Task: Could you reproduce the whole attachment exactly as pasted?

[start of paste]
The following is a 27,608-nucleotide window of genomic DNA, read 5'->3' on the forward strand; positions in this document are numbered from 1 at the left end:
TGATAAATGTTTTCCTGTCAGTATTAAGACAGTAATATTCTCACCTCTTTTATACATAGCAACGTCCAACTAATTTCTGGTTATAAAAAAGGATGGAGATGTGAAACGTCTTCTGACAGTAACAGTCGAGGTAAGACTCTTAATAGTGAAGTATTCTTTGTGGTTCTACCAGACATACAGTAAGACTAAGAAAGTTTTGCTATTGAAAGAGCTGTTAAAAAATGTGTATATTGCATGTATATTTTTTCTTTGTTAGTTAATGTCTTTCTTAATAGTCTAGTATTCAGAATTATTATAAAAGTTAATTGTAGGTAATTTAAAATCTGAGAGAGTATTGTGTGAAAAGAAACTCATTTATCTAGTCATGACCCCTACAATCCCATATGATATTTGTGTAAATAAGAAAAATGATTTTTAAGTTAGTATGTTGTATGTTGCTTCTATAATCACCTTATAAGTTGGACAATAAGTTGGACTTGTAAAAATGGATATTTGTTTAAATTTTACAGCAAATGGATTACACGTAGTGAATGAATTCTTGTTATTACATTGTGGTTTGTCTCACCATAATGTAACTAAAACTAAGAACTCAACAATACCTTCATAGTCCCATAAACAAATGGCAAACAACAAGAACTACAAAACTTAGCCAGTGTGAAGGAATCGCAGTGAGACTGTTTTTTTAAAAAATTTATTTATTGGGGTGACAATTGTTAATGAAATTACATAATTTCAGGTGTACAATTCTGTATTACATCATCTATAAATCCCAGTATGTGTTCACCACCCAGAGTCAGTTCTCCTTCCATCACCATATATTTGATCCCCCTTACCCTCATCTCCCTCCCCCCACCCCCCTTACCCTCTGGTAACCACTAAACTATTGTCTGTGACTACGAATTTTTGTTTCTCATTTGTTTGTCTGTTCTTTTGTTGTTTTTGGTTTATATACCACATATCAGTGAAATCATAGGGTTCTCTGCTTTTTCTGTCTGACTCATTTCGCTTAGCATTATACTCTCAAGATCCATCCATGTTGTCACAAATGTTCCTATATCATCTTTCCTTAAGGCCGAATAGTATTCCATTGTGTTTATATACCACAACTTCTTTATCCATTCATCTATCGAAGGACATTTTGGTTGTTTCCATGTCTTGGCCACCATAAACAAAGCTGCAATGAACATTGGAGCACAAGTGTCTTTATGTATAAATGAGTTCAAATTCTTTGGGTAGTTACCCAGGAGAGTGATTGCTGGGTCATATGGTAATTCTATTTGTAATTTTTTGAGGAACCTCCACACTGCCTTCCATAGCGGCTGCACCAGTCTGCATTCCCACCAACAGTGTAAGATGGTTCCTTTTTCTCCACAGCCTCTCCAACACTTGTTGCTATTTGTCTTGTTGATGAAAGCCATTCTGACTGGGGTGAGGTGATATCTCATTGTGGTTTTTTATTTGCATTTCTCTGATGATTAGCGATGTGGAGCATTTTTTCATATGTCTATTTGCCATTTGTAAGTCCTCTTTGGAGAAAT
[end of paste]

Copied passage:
The following is a 27,608-nucleotide window of genomic DNA, read 5'->3' on the forward strand; positions in this document are numbered from 1 at the left end:
TGATAAATGTTTTCCTGTCAGTATTAAGACAGTAATATTCTCACCTCTTTTATACATAGCAACGTCCAACTAATTTCTGGTTATAAAAAAGGATGGAGATGTGAAACGTCTTCTGACAGTAACAGTCGAGGTAAGACTCTTAATAGTGAAGTATTCTTTGTGGTTCTACCAGACATACAGTAAGACTAAGAAAGTTTTGCTATTGAAAGAGCTGTTAAAAAATGTGTATATTGCATGTATATTTTTTCTTTGTTAGTTAATGTCTTTCTTAATAGTCTAGTATTCAGAATTATTATAAAAGTTAATTGTAGGTAATTTAAAATCTGAGAGAGTATTGTGTGAAAAGAAACTCATTTATCTAGTCATGACCCCTACAATCCCATATGATATTTGTGTAAATAAGAAAAATGATTTTTAAGTTAGTATGTTGTATGTTGCTTCTATAATCACCTTATAAGTTGGACAATAAGTTGGACTTGTAAAAATGGATATTTGTTTAAATTTTACAGCAAATGGATTACACGTAGTGAATGAATTCTTGTTATTACATTGTGGTTTGTCTCACCATAATGTAACTAAAACTAAGAACTCAACAATACCTTCATAGTCCCATAAACAAATGGCAAACAACAAGAACTACAAAACTTAGCCAGTGTGAAGGAATCGCAGTGAGACTGTTTTTTTAAAAAATTTATTTATTGGGGTGACAATTGTTAATGAAATTACATAATTTCAGGTGTACAATTCTGTATTACATCATCTATAAATCCCAGTATGTGTTCACCACCCAGAGTCAGTTCTCCTTCCATCACCATATATTTGATCCCCCTTACCCTCATCTCCCTCCCCCCACCCCCCTTACCCTCTGGTAACCACTAAACTATTGTCTGTGACTACGAATTTTTGTTTCTCATTTGTTTGTCTGTTCTTTTGTTGTTTTTGGTTTATATACCACATATCAGTGAAATCATAGGGTTCTCTGCTTTTTCTGTCTGACTCATTTCGCTTAGCATTATACTCTCAAGATCCATCCATGTTGTCACAAATGTTCCTATATCATCTTTCCTTAAGGCCGAATAGTATTCCATTGTGTTTATATACCACAACTTCTTTATCCATTCATCTATCGAAGGACATTTTGGTTGTTTCCATGTCTTGGCCACCATAAACAAAGCTGCAATGAACATTGGAGCACAAGTGTCTTTATGTATAAATGAGTTCAAATTCTTTGGGTAGTTACCCAGGAGAGTGATTGCTGGGTCATATGGTAATTCTATTTGTAATTTTTTGAGGAACCTCCACACTGCCTTCCATAGCGGCTGCACCAGTCTGCATTCCCACCAACAGTGTAAGATGGTTCCTTTTTCTCCACAGCCTCTCCAACACTTGTTGCTATTTGTCTTGTTGATGAAAGCCATTCTGACTGGGGTGAGGTGATATCTCATTGTGGTTTTTTATTTGCATTTCTCTGATGATTAGCGATGTGGAGCATTTTTTCATATGTCTATTTGCCATTTGTAAGTCCTCTTTGGAGAAAT